Role of hospital surfaces in the transmission of emerging healthcare-associated pathogens: Norovirus, Clostridium difficile, and Acinetobacter species
Weber D.J., Rutala W.A., Miller M.B., Huslage K. and Sickbert-Bennett, E. Health care-associated infections (HAI) remain a major cause of patient morbidity and mortality. An estimated 20%-40% of HAI’s are attributed to cross contamination by touching contaminated environmental surfaces, which play a role in the transmission of MRSA, VRE, norovirus, Clostridium difficile, and Acinetobacter spp. Transmission of these pathogens can be interrupted by appropriate hand hygiene and improving the cleaning and disinfection of environmental surfaces. This article focused on the role of surface contamination in the transmission of 3 emerging nosocomial pathogens: norovirus, C difficile, and Acinetobacter spp.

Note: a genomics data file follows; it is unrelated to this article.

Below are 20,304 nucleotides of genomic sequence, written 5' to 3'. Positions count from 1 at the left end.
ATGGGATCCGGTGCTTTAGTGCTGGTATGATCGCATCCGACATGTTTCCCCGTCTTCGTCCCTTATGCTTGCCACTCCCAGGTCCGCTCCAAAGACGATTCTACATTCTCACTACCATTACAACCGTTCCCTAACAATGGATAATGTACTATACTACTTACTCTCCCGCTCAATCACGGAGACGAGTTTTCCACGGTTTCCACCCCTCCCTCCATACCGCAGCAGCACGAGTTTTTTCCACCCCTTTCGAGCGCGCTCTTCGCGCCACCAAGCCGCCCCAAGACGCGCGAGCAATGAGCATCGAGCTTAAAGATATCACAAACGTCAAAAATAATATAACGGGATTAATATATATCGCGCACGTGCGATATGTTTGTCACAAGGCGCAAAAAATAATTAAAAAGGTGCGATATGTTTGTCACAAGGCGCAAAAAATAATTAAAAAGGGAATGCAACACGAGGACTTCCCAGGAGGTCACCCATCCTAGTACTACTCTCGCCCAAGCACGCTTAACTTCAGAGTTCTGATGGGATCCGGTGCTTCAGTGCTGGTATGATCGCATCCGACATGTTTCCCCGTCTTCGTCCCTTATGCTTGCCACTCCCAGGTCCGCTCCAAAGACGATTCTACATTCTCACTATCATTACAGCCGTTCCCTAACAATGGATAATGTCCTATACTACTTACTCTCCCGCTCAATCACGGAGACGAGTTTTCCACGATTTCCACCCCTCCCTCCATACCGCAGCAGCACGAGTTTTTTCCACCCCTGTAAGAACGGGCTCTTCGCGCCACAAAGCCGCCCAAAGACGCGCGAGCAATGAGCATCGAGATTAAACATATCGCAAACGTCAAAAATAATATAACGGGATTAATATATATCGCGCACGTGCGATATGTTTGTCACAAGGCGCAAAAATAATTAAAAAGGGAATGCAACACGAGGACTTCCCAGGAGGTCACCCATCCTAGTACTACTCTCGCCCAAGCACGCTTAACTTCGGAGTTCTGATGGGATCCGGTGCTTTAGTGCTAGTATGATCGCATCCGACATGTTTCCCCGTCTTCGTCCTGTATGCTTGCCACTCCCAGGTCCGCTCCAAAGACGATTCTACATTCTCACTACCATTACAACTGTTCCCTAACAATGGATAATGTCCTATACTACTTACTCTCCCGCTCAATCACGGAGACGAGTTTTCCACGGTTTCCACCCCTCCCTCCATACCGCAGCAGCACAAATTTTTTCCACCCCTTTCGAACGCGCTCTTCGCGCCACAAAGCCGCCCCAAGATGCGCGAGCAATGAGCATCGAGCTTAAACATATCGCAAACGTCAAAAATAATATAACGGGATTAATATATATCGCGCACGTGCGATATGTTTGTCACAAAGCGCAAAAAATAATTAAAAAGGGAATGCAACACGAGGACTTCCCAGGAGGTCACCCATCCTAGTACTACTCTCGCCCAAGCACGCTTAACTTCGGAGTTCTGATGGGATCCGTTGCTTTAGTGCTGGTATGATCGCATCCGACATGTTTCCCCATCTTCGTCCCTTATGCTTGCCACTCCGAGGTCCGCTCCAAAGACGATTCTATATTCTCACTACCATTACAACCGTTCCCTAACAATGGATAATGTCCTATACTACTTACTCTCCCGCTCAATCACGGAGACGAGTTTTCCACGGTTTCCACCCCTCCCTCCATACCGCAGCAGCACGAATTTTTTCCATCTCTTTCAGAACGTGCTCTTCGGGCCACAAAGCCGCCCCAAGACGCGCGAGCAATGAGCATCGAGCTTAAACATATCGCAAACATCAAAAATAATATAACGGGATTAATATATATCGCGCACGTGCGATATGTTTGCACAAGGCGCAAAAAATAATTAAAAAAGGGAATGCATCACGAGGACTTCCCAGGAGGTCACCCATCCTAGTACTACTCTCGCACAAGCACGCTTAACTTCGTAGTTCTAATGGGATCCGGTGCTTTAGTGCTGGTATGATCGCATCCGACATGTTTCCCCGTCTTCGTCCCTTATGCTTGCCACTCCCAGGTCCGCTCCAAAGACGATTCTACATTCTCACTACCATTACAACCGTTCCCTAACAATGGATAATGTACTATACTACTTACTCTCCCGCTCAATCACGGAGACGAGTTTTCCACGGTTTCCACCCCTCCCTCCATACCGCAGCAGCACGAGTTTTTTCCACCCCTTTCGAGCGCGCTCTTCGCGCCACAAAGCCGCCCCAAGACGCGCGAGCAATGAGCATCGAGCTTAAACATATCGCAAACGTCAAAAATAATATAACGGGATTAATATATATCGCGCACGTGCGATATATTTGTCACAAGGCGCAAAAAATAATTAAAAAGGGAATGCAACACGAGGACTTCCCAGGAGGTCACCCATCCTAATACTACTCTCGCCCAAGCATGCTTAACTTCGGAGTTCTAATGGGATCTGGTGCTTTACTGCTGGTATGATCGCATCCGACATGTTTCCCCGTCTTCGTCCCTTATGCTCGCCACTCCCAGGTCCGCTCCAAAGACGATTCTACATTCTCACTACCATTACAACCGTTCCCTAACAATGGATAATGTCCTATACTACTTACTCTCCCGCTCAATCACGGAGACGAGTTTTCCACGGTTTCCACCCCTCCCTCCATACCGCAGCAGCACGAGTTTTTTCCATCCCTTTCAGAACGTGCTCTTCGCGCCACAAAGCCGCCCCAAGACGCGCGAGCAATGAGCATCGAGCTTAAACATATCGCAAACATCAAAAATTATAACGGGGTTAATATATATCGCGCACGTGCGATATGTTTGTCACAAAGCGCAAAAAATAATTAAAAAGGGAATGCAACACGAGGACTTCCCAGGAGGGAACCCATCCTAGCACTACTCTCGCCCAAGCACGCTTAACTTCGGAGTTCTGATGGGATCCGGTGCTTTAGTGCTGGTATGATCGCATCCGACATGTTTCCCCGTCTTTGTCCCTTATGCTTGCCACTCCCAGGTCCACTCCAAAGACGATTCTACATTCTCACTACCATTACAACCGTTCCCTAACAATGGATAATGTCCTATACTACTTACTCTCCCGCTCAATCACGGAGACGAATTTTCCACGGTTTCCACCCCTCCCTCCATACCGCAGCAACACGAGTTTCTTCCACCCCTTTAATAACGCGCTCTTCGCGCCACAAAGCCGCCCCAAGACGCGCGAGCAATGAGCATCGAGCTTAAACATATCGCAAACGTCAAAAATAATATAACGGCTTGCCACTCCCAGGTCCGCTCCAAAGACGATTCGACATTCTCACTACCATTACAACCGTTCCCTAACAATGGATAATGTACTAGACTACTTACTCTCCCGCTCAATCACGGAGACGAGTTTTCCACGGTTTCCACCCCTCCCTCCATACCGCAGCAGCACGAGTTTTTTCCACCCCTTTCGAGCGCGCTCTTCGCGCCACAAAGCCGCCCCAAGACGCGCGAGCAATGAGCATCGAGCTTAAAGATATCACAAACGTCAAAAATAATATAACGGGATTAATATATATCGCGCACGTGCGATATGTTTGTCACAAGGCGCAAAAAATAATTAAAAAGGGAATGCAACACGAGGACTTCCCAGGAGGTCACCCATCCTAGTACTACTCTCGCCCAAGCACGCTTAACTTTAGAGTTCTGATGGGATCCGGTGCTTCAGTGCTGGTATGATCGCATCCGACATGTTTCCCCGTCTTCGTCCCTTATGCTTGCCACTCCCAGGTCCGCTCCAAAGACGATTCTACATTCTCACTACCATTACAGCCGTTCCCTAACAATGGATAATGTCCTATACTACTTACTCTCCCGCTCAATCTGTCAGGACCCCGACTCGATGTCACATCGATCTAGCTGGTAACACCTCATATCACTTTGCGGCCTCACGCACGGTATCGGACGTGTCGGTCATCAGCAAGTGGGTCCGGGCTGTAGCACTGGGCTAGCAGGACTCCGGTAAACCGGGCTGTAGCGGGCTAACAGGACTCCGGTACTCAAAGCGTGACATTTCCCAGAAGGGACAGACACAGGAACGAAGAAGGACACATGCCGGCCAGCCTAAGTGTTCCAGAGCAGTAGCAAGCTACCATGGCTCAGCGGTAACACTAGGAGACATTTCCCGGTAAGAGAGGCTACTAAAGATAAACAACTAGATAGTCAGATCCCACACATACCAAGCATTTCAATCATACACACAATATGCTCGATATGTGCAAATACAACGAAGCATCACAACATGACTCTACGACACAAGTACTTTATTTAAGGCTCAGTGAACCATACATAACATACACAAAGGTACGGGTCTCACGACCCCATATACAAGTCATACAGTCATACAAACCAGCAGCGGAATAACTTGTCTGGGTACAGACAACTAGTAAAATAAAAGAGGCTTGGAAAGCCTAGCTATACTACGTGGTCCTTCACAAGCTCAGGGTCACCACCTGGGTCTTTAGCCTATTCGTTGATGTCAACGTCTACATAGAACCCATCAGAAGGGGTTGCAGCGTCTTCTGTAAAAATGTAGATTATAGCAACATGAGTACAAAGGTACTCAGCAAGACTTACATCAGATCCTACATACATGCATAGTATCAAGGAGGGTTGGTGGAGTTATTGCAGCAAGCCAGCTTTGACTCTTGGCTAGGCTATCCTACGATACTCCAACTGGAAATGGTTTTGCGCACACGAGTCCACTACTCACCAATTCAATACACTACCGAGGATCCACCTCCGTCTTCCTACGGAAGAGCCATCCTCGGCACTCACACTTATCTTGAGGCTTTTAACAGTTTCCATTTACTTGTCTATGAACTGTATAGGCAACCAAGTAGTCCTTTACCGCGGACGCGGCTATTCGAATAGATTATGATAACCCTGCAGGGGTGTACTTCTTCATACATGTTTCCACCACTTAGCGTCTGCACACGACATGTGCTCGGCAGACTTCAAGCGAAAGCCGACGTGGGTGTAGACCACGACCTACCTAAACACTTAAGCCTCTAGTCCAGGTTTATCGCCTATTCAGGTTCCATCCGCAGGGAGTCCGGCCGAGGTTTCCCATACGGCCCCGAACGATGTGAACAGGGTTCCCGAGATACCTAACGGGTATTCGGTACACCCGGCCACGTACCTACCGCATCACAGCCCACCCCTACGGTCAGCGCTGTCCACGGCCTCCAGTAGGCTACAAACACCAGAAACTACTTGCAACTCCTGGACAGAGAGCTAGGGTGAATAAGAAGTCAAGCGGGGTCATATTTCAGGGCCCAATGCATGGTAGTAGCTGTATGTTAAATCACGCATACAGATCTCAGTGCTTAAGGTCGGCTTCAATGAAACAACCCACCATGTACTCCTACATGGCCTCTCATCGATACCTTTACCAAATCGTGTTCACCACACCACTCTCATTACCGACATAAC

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Research Highlights: Efficacy of three disinfectant formulations and a hydrogen peroxide/silver fogging system on surfaces experimentally inoculated with methicillin-resistant Staphylococcus pseudintermedius
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